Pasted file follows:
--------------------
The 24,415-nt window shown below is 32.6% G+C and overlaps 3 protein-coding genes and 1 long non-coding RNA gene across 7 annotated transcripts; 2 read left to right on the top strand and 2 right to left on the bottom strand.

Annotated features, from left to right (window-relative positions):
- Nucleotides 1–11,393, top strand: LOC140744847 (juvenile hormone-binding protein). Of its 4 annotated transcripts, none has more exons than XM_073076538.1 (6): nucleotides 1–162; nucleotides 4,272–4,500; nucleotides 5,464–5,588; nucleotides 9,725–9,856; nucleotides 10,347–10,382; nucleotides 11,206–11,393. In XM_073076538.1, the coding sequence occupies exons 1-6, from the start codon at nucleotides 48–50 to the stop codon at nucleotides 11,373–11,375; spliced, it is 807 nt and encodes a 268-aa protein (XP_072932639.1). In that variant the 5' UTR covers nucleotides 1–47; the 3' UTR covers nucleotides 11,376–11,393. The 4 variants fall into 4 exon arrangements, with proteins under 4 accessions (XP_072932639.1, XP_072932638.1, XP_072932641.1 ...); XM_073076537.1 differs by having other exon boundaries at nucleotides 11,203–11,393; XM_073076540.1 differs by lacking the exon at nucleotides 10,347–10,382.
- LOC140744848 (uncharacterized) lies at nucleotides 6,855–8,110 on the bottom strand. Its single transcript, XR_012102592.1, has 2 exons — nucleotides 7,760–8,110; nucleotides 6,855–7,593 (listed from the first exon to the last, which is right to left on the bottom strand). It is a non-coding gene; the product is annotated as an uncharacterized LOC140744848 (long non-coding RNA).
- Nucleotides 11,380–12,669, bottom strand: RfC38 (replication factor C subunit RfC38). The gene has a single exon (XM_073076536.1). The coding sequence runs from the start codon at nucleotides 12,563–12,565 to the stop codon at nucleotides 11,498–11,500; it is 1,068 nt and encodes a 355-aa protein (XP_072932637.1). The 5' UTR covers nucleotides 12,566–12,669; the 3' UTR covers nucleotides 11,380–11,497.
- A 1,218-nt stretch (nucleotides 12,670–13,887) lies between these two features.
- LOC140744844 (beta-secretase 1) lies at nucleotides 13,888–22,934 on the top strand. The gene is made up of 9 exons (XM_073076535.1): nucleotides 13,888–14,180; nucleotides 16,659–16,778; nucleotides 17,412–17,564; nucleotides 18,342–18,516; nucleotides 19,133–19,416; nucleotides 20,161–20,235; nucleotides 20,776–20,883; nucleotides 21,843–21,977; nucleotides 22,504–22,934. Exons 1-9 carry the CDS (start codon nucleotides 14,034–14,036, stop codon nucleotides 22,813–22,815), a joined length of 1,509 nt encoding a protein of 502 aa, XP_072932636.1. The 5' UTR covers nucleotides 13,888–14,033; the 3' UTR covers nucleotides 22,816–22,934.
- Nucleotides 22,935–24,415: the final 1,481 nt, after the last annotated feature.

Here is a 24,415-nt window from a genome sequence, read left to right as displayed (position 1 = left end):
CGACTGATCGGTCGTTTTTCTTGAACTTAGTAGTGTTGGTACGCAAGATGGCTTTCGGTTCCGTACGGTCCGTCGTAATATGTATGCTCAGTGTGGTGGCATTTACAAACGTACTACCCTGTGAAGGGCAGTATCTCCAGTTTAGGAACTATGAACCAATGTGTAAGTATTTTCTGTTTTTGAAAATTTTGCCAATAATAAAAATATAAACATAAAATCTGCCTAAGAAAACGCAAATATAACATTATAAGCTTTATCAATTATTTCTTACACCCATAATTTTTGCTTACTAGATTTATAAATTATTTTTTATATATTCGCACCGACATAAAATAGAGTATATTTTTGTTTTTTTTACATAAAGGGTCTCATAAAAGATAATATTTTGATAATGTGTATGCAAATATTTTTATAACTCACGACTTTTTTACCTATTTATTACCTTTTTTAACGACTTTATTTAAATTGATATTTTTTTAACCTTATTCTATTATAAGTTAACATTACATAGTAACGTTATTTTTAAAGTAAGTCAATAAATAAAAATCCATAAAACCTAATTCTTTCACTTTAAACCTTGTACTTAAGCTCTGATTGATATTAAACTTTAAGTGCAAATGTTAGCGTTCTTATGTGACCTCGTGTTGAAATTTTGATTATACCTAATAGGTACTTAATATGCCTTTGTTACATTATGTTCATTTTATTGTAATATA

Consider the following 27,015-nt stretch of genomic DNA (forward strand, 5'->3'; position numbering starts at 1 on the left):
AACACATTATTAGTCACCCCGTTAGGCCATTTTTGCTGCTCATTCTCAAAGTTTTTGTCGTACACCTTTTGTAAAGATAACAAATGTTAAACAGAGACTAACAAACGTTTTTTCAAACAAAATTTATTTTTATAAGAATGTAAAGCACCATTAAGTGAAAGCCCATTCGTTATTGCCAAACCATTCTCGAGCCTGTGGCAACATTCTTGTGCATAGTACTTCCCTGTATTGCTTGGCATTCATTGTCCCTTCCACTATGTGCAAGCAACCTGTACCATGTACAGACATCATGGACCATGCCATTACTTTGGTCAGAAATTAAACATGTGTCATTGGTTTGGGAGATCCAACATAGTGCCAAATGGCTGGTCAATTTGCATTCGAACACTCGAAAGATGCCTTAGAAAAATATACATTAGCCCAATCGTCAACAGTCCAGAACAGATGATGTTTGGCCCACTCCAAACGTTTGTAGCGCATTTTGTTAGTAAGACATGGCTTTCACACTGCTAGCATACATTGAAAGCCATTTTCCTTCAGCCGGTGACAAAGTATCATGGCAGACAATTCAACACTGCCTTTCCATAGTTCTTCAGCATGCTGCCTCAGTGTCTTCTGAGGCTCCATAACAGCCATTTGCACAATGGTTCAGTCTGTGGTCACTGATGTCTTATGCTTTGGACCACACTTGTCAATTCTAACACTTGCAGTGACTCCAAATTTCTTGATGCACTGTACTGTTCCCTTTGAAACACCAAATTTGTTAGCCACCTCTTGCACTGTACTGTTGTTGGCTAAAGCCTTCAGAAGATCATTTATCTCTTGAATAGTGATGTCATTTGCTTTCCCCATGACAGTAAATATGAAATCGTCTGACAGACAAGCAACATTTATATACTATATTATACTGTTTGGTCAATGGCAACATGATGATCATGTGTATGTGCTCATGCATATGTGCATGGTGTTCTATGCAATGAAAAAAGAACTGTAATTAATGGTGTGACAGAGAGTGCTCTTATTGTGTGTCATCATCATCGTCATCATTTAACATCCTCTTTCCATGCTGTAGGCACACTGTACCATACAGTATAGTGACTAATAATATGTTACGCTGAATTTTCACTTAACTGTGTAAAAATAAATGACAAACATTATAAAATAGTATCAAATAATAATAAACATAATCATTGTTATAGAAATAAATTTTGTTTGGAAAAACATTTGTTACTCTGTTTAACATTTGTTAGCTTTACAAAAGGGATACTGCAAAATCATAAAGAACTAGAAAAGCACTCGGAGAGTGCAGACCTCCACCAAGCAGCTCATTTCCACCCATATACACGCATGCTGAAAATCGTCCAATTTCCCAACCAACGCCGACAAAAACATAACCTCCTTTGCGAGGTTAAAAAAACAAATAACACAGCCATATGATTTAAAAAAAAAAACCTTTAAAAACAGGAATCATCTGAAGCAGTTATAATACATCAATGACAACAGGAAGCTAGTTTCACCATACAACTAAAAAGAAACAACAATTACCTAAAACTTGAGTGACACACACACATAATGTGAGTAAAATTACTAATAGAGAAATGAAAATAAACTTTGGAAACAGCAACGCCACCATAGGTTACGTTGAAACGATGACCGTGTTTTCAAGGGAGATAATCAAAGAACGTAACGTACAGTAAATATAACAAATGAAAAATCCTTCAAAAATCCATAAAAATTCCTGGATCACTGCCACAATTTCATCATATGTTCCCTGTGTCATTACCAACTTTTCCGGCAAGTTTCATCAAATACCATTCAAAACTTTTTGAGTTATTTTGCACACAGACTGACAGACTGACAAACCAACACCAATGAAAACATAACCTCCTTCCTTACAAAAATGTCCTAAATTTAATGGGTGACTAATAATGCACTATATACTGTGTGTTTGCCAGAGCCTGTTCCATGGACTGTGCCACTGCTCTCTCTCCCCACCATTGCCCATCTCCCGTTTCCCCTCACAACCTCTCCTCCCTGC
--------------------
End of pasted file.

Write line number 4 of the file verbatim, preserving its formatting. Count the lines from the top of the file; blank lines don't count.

- LOC140744848 (uncharacterized) lies at nucleotides 6,855–8,110 on the bottom strand. Its single transcript, XR_012102592.1, has 2 exons — nucleotides 7,760–8,110; nucleotides 6,855–7,593 (listed from the first exon to the last, which is right to left on the bottom strand). It is a non-coding gene; the product is annotated as an uncharacterized LOC140744848 (long non-coding RNA).